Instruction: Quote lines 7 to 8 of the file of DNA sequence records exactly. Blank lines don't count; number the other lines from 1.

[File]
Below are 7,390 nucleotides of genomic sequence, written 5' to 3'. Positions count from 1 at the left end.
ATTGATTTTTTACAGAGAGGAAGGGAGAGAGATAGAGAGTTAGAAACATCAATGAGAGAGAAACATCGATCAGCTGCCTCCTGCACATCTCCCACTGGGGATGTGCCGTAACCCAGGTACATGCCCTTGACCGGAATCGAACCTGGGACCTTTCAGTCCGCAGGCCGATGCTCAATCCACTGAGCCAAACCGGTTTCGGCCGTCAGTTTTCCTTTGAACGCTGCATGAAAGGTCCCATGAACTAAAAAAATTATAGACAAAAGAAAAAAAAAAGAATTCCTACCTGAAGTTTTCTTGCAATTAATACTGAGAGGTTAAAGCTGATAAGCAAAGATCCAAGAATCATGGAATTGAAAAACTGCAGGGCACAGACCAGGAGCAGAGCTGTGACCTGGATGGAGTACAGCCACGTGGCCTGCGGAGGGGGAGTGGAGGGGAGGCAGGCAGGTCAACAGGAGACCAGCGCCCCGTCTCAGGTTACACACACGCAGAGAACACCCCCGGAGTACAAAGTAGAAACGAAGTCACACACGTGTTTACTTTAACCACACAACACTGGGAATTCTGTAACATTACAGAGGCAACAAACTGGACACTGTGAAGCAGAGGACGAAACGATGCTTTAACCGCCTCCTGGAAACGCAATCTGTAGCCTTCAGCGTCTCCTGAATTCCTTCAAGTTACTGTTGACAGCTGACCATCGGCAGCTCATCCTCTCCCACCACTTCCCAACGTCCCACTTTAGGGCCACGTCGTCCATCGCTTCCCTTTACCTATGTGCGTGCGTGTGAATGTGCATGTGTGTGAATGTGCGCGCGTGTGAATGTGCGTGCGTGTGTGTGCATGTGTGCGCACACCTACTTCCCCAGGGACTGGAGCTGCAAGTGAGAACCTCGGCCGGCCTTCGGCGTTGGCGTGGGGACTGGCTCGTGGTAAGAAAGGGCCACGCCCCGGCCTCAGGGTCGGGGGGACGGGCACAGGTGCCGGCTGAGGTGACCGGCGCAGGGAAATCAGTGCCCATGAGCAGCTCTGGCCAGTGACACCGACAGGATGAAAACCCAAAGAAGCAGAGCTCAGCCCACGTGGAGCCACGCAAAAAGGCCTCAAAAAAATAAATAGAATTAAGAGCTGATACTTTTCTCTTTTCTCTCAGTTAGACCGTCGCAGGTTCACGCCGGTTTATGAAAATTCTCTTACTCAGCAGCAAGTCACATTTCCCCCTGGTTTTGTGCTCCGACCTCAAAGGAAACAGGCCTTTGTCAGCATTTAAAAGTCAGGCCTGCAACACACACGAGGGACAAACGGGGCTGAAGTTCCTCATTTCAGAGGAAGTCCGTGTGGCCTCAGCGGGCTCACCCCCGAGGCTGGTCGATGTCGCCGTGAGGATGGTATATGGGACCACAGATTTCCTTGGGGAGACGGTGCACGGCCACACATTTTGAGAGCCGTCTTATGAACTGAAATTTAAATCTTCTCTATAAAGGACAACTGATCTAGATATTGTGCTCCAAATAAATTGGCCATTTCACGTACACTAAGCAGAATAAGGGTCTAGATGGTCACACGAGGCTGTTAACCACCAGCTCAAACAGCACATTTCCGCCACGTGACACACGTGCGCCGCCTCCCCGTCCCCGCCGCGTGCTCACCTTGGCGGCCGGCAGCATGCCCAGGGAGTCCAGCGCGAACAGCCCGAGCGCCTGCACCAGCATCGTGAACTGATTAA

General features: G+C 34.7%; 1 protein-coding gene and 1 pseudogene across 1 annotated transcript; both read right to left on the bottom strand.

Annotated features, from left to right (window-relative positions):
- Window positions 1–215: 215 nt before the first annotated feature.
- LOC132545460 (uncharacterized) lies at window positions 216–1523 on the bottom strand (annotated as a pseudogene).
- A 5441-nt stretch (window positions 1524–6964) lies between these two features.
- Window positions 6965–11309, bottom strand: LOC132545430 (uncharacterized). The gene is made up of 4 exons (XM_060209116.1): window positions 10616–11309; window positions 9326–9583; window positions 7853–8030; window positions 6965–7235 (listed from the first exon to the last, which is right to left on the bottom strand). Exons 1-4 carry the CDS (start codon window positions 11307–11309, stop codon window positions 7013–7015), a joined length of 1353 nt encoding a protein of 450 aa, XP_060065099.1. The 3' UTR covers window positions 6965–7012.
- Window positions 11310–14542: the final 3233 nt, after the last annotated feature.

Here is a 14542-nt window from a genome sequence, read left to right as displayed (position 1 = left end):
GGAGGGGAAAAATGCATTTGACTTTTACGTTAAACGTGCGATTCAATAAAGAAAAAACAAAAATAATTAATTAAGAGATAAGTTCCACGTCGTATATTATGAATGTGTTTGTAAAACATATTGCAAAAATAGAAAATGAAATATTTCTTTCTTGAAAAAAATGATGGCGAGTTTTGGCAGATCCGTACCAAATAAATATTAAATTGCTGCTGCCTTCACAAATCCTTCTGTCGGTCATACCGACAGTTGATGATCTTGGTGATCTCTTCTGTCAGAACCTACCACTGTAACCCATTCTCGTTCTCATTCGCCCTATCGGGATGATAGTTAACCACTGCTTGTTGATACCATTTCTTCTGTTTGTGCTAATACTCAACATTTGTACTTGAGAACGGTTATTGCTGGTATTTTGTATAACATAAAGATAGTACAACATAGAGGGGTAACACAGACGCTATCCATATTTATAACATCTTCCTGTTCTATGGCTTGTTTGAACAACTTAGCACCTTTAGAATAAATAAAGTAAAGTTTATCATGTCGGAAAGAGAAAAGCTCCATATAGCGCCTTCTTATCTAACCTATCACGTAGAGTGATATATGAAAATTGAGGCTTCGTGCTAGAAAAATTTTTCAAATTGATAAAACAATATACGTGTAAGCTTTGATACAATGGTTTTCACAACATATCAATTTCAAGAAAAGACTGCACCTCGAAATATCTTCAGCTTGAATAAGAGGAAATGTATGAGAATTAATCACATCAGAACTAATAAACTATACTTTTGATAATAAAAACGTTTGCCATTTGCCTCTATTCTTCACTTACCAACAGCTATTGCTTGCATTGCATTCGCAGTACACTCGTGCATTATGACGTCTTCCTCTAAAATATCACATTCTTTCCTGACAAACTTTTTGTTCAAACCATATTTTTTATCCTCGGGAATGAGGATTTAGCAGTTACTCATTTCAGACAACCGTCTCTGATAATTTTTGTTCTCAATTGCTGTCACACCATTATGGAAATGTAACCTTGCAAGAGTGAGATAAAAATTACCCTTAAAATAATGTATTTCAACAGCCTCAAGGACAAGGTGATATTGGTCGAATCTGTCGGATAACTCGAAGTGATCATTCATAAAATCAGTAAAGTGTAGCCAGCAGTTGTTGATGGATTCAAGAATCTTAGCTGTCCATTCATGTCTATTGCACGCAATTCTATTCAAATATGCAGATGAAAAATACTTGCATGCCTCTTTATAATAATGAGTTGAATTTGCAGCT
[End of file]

- A 5441-nt stretch (window positions 1524–6964) lies between these two features.
- Window positions 6965–11309, bottom strand: LOC132545430 (uncharacterized). The gene is made up of 4 exons (XM_060209116.1): window positions 10616–11309; window positions 9326–9583; window positions 7853–8030; window positions 6965–7235 (listed from the first exon to the last, which is right to left on the bottom strand). Exons 1-4 carry the CDS (start codon window positions 11307–11309, stop codon window positions 7013–7015), a joined length of 1353 nt encoding a protein of 450 aa, XP_060065099.1. The 3' UTR covers window positions 6965–7012.